Writer Katie Byng-Hall looks closer at the reasons attributed to the latest climate catastrophe.
Since September 2019, fifteen million acres of forest in New South Wales, Australia has been destroyed by wildfires: an area around the size of Belgium.
As well as the detrimental impact on Australia’s wildlife, a smoke haze ten times thicker the safe level for humans to breathe in has descended on Sydney. The smoke has travelled so far that glaciers in New Zealand have begun to change colour. This coincides with Australia's hottest ever day being recorded at 41.9C. And yet, is the world really paying this crisis enough attention?
Probably the most talked about consequence of these fires is the death of 8000 koalas – around 30% of New South Wales’s population of the marsupial. This is because they are too slow to be able to escape the blaze as it tears through their habitat.
Koalas are not the only animals to have fallen foul of the fires, and some species are even more threatened. Indeed, the Royal Botanic Gardens in Sydney estimates that in some areas affected by the fires, up to thirty rare plant species and thirty rare animal species may have been lost in just a few months.One species which is at severe risk of being the next victim of this trend is the regent honeyeater.
It is believed that almost 500 million animals have been killed in the blaze, as well as at least eight people.
50% of the nature reserves in the Blue Mountains, the only surviving home for the endangered birds, were destroyed in November and December alone. With no sign of the blazes abetting, there’s a high risk of the 250-400 remaining specimens of the species not being alive when the fires eventually die down.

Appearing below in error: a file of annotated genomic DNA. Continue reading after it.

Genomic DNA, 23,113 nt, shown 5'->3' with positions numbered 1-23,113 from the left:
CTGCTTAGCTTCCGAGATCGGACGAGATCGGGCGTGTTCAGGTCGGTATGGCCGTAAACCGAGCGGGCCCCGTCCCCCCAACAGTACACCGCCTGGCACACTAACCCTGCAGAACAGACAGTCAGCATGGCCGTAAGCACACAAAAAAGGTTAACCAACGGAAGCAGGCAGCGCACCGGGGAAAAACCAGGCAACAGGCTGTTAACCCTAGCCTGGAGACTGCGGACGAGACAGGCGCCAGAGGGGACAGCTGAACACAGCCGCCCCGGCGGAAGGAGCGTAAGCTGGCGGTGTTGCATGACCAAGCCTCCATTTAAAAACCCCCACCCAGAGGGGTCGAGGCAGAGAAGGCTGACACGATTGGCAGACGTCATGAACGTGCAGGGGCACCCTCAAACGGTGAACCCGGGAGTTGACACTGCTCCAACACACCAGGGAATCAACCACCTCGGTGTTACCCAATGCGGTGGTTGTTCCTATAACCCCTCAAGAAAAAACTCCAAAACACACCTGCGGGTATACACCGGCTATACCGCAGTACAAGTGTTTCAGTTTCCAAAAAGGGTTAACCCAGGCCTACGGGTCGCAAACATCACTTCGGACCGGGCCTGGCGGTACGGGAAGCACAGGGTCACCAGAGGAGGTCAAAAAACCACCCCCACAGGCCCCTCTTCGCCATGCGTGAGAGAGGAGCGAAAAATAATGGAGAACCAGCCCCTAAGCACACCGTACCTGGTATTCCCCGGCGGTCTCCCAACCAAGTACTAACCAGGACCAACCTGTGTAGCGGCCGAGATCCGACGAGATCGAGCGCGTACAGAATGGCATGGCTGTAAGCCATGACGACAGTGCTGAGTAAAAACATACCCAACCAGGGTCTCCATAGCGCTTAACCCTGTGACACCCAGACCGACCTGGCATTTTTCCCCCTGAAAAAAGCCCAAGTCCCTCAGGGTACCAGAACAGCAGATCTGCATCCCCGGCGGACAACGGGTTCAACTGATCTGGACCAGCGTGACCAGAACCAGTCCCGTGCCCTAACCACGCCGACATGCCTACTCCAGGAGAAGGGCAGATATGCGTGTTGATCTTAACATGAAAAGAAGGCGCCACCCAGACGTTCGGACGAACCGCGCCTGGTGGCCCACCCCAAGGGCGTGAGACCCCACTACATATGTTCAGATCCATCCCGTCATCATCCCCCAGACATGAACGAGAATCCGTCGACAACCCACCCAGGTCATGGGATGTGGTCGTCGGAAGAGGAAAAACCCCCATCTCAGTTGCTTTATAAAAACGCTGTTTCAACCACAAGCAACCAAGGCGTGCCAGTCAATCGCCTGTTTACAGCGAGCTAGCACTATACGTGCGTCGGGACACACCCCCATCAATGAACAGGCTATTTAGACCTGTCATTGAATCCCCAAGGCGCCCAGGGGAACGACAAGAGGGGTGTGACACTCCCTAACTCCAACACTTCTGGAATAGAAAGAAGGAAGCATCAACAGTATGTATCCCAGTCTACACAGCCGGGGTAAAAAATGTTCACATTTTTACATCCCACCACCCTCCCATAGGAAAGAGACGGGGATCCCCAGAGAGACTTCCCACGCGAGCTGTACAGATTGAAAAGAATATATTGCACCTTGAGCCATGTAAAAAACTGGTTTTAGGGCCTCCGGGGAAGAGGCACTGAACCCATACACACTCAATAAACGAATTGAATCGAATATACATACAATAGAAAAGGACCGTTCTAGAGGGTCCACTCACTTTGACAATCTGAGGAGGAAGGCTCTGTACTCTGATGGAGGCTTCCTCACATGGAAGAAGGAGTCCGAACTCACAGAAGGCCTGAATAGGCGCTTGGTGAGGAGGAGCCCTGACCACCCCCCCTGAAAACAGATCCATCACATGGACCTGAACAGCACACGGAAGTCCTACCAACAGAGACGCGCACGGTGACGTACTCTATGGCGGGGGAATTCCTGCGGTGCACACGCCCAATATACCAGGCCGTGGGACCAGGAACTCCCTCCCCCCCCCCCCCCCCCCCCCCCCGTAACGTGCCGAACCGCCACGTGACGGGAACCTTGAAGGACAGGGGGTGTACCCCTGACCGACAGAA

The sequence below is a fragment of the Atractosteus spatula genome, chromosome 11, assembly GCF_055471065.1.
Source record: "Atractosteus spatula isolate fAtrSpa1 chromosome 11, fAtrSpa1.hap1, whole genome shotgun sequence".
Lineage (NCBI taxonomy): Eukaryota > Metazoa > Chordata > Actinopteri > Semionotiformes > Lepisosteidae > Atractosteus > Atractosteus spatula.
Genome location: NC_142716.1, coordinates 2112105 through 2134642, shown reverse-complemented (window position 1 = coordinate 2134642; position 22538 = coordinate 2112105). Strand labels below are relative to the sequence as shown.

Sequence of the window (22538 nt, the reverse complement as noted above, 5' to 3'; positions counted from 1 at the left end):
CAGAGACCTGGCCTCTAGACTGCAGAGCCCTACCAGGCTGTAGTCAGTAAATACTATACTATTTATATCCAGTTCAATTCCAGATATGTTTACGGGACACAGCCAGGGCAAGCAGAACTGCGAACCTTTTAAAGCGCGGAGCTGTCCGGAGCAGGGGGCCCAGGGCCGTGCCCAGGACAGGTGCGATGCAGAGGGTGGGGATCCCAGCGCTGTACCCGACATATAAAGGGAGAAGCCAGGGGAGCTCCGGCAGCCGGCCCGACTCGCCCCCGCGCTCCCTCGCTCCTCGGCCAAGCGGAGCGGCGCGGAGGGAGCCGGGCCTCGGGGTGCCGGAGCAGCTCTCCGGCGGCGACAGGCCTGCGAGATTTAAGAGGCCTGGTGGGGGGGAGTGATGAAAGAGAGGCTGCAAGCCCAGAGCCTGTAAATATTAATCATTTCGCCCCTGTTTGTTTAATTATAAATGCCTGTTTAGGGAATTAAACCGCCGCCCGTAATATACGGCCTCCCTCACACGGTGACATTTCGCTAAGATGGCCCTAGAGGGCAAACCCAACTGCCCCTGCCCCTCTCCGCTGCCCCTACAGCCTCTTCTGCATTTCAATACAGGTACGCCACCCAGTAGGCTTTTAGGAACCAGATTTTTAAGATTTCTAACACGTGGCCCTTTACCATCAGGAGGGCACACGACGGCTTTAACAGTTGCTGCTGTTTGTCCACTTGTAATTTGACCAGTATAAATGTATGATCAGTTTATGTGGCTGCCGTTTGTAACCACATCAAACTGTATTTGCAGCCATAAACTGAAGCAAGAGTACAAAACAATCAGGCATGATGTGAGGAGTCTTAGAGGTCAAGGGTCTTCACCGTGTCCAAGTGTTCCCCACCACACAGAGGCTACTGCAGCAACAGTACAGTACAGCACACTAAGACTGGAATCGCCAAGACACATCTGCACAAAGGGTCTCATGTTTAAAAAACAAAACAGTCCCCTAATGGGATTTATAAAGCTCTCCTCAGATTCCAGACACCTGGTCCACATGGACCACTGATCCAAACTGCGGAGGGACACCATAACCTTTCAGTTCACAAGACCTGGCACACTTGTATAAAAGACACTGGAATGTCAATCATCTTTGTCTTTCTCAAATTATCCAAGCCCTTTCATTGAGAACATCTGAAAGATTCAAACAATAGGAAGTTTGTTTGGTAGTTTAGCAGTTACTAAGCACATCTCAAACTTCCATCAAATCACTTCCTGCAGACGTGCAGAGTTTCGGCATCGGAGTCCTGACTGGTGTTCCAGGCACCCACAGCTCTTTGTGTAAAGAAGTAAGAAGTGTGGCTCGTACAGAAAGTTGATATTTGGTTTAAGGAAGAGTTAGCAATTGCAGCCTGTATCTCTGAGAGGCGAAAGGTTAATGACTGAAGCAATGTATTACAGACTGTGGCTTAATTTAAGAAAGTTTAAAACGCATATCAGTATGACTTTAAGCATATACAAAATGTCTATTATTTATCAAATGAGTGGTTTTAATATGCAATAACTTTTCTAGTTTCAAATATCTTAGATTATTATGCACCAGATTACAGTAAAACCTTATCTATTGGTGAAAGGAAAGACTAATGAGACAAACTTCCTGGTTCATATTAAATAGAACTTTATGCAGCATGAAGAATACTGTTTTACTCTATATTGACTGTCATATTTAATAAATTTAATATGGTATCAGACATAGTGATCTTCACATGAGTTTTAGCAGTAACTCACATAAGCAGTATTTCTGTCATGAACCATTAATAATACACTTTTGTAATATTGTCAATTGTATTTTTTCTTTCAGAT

48% of the iconic Gondwana reserves, which incorporate rainforests that have existed since the time of the dinosaurs, have now been burned to the ground. We can only imagine how many species could have been destroyed in such a richly biodiverse habitat which can never be restored.
Despite the huge threat to a large proportion of Australia’s forests, and indeed to the population and their homes, the Prime Minister Scott Morrison seems alarmingly unphased.
In 2013, the section of the government created to address global warming, the Climate Commission, was abolished.
Since then, former members of the Commission have formed the Climate Council, a non-profit organisation providing independent information and advice about climate change. Despite the Council’s expertise, Morrison has refused to meet with them since the outbreak of the fires, suggesting he has little regard for the preservation of the country’s habitats.
Such a laissez faire reaction to large-scale blazes evokes a disconcerting sense of déjà vu: Donald Trump and Jair Bolsonaro had similar responses to the fires in California and the Amazon respectively. Sarah Perkins-Kirkpatrick, a climate scientist with the University of NSW’s Climate Change Research Centre, has condemned the leaders’ behaviour, saying politicians are “burying their heads in the sand while the world is literally burning around them”.
You would think the “healthy emergency” of the smoke in Sydney, which has caused a 25% increase in people visiting emergency departments for asthma and breathing problems, would be enough to kickstart government action, but it looks like leaders across the world are becoming desensitised to crises such as this.
Normalisation of Catastrophe
In fact, this desensitisation may extend to more than just leaders. The fires in California in 2018, which threatened the homes of celebrities like the Kardashians and Miley Cyrus, prompted a much more outraged and widespread reaction on social media than those currently burning in Australia, yet the former only destroyed an area just over a tenth of the latter. It seems that disasters in Western countries combined with celebrity is the only way to capture the attention of the public when it comes to climate crises.
Climate change experts say these fires should act as another wake-up call to governments and populations across the planet that radical action needs to be taken to counteract global warming before more habitats, and more human lives, are lost.
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